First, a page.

Mold Inspection, Remediation,
- Visible mold
- Rotting wood
- Musty odors
- Flaking wallpaper
- Warped walls and ceilings
- Increased allergy symptoms
- Asthma attacks and other respiratory problems
- Evaluating potential health and safety hazards
- Find the Source of Water
- What is the Extent of the Water Intrusion
- What Needs to be Done from Start to Finish
- Evaluate Flooring
- Inventory All Contents
- Check the HVAC System
- Assess Structural Damage (Walls, Ceilings, etc.);
- Establishing Drying Goals.
After the mold remediation is complete, we usually recommend having and independent inspector come out to complete a clearance test of the property. This will ensure that the job was done thoroughly and that we have completely cleaned the contaminated area as well as scrubbed the air. Clients should do this so they can rest easy with a job well done.
The Science Behind Mold
There are many issues that come with buildings both commercial and residential. Mold is one of the better-known, most common building issues and is among those with the more serious potential health hazards. Not all mold is the same or carries the same potential risks, and a general understanding can help you make a plan of action for its removal.
Molds are a group of fungi, which tend to thrive in moist places. Mold can grow on a wide variety of surfaces from food, inside walls, and has even been known to grow on snow! It can often be identified visually by noticeable growth or discoloration of a surface, with different molds having different colors. The varying colors of mold are usually determined by the mold’s food or nutrient source. Oftentimes, mold is not easy to see, especially if it occurs in a hidden area, such as behind walls, or in less trafficked areas of the home such as attics and basements. When the presence of mold is not obvious, smell may be the initial indicator. Molds typically have an unpleasant “musty” odor that can range from faint to unbearable. Generally speaking, if there is a moisture problem in the home, a mold problem could develop. Species of mold vary both in appearance as well as in the effects they can have on health.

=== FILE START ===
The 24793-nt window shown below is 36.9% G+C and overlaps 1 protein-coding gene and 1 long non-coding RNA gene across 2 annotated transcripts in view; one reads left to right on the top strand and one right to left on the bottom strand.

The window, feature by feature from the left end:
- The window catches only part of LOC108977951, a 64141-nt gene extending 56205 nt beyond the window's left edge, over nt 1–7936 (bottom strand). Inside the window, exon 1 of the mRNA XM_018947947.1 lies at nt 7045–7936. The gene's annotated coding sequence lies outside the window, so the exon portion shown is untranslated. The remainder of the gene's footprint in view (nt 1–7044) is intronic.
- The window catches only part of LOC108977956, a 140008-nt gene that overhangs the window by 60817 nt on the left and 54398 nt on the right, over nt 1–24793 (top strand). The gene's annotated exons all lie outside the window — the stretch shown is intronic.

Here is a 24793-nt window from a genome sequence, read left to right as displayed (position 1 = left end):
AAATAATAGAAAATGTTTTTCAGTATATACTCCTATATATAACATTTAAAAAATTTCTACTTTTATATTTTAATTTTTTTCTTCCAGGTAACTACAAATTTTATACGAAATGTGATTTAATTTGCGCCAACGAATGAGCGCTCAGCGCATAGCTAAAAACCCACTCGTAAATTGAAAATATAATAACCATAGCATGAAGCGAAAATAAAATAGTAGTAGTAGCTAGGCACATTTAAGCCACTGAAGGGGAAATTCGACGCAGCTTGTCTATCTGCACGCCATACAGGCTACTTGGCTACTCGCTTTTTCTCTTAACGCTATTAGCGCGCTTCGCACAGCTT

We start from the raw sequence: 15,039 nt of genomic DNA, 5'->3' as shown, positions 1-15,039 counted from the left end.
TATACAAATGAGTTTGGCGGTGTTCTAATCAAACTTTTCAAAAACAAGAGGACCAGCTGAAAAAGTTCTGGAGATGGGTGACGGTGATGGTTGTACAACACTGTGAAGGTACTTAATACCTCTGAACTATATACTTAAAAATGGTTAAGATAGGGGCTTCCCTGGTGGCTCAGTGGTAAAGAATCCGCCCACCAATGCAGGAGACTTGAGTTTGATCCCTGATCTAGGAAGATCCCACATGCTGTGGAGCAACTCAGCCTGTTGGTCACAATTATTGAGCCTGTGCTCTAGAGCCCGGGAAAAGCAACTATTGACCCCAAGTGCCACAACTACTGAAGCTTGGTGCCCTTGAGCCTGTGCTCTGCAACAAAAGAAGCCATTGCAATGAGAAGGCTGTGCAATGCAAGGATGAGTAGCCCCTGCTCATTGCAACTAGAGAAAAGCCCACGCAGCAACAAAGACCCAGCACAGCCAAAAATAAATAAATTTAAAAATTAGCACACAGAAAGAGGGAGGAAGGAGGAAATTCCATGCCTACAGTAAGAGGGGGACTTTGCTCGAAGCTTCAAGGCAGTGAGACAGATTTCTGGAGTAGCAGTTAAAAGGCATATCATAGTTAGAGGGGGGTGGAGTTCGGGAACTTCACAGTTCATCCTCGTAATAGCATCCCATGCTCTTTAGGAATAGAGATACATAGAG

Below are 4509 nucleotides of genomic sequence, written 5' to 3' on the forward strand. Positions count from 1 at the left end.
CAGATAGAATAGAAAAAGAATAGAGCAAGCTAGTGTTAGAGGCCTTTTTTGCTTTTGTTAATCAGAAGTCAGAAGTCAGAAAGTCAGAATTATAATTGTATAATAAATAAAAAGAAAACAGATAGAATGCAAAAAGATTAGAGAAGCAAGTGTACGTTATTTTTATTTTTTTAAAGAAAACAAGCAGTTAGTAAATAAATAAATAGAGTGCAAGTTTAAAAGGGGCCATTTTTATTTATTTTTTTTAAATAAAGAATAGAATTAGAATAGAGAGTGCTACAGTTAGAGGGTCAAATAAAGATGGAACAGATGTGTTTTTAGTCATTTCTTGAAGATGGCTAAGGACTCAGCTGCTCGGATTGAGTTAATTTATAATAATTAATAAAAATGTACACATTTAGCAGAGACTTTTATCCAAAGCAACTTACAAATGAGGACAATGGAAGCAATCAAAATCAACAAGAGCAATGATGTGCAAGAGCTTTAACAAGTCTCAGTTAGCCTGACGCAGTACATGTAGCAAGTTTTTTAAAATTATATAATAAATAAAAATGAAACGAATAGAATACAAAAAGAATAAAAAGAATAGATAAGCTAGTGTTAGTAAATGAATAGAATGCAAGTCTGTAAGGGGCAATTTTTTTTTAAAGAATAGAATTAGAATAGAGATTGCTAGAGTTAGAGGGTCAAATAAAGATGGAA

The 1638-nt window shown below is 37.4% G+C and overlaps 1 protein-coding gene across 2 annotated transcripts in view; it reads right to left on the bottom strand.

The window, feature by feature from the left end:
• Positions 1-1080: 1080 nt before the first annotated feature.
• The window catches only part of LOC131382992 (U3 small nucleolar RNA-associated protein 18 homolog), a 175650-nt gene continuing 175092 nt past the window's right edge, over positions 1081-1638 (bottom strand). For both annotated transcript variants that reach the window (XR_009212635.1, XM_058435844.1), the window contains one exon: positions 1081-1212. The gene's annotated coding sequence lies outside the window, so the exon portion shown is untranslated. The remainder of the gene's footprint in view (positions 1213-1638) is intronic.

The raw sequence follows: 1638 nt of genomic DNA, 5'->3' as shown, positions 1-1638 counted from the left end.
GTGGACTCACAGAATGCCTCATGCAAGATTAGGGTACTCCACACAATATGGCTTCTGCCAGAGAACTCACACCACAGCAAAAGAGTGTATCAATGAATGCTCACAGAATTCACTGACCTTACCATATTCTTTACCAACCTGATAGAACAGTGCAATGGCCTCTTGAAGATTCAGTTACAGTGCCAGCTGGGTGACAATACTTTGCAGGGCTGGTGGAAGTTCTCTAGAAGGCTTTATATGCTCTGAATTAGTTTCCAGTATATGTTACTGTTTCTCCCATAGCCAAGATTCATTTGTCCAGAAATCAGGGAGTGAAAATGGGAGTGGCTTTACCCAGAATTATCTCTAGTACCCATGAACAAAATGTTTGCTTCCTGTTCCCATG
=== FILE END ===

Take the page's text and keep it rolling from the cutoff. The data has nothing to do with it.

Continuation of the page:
Mold spores and mycotoxins
Mold spores and mycotoxins emitted by mold colonies are responsible for most mold related adverse health effects. They are both easily inhaled. While mold spores are found naturally in the air outdoors, it is less concentrated in open air than it is indoors, and therefore is less able to cause adverse effects. Exposure to high levels of mycotoxins can lead to neurological problems and in some cases death. Prolonged exposure such as daily workplace exposure can be particularly harmful. The five most common genera of indoor molds are Cladosporium, Penicillium, Aspergillus, Alternaria and Trichoderma.
Aspergillus molds are most likely to grow on food and organic surfaces like leather or cloth. Like all molds this species can range in color from blue-green, yellowish, black or gray, and in many cases are less harmful. However, this mold’s risk increases exponentially in those who are allergic or have compromised immune systems and can create problems like sinus infections, lung damage and sepsis.